Drafting a Master Schedule: Equity, Connection & Growth

Building a master schedule means centering many competing priorities – from supporting students’ academic goals and elective explorations, to facilitating strong teacher-student connections and beyond. Below, your fellow leaders share their insights on fitting all the puzzle pieces together – and keeping equity front of mind:

“The master schedule is one of our greatest tools for educational equity. From seat counts, to which kids are taking advanced classes, to intentional scheduling of students who need more support, either it is maintaining inequitable outcomes or it is a tool for equity on your campus. 

It’s so important to begin by setting your guiding principles, because some conflict will arise and you will be forced to make a decision. By having a list of the most important things you value and want to protect, you’ll make the best decision. 

One tip on hand-scheduling for equity: Don’t just focus on the students whose schedules have too many conflicts. Identify 10 students who need relational support and make sure their first-period teacher can start the day off for them in a positive way.”

Monica Collins, Middle School Assistant Principal

“Four ways we build equity into our master scheduling: 

  1. We’ve made every ELA class an advanced course, and we use that to differentiate instruction for all levels. 
  2. We’ve gotten rid of resource courses and embedded them in our general instruction courses. 
  3. We’ve supported our special education and gen ed teachers in co-teaching classes. 
  4. And this year, we’re moving toward basing math acceleration on student choice.”

Alison Pennington, Middle School Assistant Principal

“Three ways I bring staff and student perspectives into my planning:

  1. I always ask teams what classes they are willing to teach that they are also certified in. Teacher input is essential to your success!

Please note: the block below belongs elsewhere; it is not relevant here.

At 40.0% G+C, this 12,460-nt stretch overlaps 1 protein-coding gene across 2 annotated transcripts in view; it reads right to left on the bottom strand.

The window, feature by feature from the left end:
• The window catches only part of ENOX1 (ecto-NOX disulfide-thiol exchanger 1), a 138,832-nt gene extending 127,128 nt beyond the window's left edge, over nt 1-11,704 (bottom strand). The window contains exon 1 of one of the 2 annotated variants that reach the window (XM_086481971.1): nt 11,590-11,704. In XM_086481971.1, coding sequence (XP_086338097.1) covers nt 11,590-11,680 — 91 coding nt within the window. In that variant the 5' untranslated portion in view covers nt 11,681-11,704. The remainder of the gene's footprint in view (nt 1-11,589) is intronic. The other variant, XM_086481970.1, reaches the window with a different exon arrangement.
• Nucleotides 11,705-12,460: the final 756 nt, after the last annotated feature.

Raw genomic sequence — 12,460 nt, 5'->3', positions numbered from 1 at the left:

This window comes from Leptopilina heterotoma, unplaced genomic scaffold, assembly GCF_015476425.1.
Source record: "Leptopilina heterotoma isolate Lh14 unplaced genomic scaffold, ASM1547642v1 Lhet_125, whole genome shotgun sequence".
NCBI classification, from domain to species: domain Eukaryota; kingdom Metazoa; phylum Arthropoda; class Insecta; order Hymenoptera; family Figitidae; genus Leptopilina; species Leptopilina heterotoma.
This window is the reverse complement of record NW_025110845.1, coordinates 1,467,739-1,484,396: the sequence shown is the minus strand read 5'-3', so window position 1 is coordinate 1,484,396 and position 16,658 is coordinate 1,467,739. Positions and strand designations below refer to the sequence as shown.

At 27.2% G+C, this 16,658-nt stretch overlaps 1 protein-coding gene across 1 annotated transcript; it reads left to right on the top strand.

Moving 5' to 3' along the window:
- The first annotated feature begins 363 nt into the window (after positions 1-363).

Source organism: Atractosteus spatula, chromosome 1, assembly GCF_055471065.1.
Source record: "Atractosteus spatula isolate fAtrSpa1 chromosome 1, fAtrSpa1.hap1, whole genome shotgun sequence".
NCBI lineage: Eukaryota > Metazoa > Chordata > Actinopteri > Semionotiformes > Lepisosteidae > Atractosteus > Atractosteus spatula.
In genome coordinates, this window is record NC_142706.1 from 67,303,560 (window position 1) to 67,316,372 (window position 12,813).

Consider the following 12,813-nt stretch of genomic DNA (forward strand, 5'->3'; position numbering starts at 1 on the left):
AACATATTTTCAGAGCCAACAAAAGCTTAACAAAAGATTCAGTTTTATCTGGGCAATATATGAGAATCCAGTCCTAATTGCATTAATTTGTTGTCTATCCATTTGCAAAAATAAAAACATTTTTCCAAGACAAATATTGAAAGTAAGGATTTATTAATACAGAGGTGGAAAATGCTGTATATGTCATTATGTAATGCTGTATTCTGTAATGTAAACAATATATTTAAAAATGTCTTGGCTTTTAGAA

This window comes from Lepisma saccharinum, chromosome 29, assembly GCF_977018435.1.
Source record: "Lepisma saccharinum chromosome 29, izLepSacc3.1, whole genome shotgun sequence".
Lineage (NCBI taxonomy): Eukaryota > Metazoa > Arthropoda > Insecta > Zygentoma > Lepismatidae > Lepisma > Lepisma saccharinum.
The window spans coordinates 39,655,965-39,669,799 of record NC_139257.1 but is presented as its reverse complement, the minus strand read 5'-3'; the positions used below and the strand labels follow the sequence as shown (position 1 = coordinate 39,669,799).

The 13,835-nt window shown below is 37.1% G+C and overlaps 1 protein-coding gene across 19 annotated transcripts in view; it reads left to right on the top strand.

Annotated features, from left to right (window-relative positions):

2. The more eyes on the schedule, the better. I pick colleagues who have NO invested interest for themselves – counselors, other APs and principals and instructional coaches – and get their insights.
  3. After I have a schedule, I pick a student who has a specialized placement and follow their schedule throughout the day. You will find the holes in your schedule when you do that!”

Victoria Tong, Junior High School Assistant Principal

“It’s really important to me to schedule students based on their needs – not always just their course progression. This means that if a student has shown potential in an honors class, I will place them in that class. Student grades and test results should not be the only determinants, especially after everything they have had to endure in the past year. I also want to ensure that students are always scheduled with the electives and career academies that they choose: Often, those classes are why students come to school in the first place. I also hand-schedule my ESE and ELL students so that they can be paired with teachers who work best with them, which allows for the best learning opportunities for those students.”

Summer Fisher, High School Assistant Principal

“A few steps we have taken to create our master schedule:

  1. Determine staffing based upon the needs of your scholars – and be sure to consider when and how you’ll support your scholars who receive special education services. 
  2. Do your best not to break up instructional blocks too many times. If this is occurring, go back and review the times you’ve established for lunch, recess, planning, etc.
  3. Have a committee working on it so you have as many eyes as possible to check the schedule. Offer your teachers time to process and ask questions. Make tweaks as needed!”

Terese C. Pollard, Elementary School Principal